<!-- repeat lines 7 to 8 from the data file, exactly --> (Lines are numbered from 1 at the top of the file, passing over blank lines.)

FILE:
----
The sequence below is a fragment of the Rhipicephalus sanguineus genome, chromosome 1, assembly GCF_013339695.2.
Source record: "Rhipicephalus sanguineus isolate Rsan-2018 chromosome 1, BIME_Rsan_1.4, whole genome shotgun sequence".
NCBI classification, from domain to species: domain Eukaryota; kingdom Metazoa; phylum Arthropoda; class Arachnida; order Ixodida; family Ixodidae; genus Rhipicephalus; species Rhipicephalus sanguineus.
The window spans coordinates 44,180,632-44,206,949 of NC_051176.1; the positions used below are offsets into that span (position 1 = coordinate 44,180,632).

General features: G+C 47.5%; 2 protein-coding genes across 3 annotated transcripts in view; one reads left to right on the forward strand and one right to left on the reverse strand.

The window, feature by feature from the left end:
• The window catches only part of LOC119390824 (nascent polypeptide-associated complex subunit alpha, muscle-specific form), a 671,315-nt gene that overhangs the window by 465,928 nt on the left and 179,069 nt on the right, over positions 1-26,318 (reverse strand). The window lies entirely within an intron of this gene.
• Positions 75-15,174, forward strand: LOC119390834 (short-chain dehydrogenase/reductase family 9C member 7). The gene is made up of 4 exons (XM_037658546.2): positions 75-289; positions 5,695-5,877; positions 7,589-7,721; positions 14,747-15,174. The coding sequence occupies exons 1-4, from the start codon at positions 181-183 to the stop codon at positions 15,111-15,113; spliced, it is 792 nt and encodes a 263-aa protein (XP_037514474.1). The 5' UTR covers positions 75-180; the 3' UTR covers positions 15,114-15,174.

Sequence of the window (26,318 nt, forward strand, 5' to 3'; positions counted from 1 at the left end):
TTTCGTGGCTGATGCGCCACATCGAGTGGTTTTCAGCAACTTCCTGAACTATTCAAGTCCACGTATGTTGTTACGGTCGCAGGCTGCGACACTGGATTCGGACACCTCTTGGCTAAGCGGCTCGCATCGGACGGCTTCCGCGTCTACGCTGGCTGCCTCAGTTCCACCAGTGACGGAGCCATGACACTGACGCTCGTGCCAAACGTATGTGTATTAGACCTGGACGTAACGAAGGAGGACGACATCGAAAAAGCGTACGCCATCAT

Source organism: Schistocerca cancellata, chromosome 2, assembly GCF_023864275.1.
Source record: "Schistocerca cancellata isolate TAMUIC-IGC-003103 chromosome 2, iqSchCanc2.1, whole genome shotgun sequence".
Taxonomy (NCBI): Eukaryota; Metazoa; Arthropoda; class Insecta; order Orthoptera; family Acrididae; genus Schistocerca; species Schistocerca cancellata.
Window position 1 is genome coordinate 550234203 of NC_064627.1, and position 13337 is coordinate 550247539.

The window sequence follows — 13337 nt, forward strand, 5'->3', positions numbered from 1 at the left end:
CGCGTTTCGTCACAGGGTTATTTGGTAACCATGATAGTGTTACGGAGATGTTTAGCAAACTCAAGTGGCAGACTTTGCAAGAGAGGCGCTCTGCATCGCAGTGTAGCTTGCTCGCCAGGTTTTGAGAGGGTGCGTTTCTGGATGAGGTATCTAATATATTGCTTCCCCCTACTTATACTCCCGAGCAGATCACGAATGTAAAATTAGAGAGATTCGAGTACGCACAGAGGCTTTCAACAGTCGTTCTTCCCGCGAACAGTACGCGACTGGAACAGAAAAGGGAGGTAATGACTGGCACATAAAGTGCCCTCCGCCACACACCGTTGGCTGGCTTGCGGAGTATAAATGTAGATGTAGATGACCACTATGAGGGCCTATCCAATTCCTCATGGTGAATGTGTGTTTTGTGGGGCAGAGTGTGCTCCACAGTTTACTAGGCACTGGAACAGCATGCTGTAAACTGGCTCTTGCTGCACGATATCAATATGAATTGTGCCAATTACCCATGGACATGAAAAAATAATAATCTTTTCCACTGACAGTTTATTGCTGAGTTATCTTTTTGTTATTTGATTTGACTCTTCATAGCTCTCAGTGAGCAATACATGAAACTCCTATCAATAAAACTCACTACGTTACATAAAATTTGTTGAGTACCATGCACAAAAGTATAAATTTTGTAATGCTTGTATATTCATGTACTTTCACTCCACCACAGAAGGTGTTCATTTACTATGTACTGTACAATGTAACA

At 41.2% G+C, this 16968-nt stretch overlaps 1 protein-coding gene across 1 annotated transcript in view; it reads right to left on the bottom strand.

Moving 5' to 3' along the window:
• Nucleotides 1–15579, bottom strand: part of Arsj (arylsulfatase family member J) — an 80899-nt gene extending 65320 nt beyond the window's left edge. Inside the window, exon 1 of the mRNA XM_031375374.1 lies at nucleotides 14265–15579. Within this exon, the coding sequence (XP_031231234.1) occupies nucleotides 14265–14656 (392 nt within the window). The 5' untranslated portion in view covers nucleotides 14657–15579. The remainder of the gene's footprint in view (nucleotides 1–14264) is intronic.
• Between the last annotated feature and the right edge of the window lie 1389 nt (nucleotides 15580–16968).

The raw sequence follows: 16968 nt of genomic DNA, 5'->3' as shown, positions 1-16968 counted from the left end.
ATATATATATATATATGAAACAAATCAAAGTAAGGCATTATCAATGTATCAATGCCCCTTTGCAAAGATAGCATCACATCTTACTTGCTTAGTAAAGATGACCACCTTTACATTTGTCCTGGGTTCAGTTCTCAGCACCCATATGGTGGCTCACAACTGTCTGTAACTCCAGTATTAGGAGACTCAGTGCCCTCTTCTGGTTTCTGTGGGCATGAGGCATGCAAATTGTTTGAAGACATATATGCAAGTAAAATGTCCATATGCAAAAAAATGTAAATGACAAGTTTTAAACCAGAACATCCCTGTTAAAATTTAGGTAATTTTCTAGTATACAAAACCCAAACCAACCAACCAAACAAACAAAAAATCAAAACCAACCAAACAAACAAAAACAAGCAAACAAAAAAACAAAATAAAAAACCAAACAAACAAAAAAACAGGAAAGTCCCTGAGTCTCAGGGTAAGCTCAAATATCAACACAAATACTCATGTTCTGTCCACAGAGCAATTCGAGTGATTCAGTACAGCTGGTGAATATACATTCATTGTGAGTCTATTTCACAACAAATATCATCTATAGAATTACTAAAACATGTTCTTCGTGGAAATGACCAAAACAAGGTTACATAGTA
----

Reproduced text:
• The window catches only part of LOC119390824 (nascent polypeptide-associated complex subunit alpha, muscle-specific form), a 671,315-nt gene that overhangs the window by 465,928 nt on the left and 179,069 nt on the right, over positions 1-26,318 (reverse strand). The window lies entirely within an intron of this gene.
• Positions 75-15,174, forward strand: LOC119390834 (short-chain dehydrogenase/reductase family 9C member 7). The gene is made up of 4 exons (XM_037658546.2): positions 75-289; positions 5,695-5,877; positions 7,589-7,721; positions 14,747-15,174. The coding sequence occupies exons 1-4, from the start codon at positions 181-183 to the stop codon at positions 15,111-15,113; spliced, it is 792 nt and encodes a 263-aa protein (XP_037514474.1). The 5' UTR covers positions 75-180; the 3' UTR covers positions 15,114-15,174.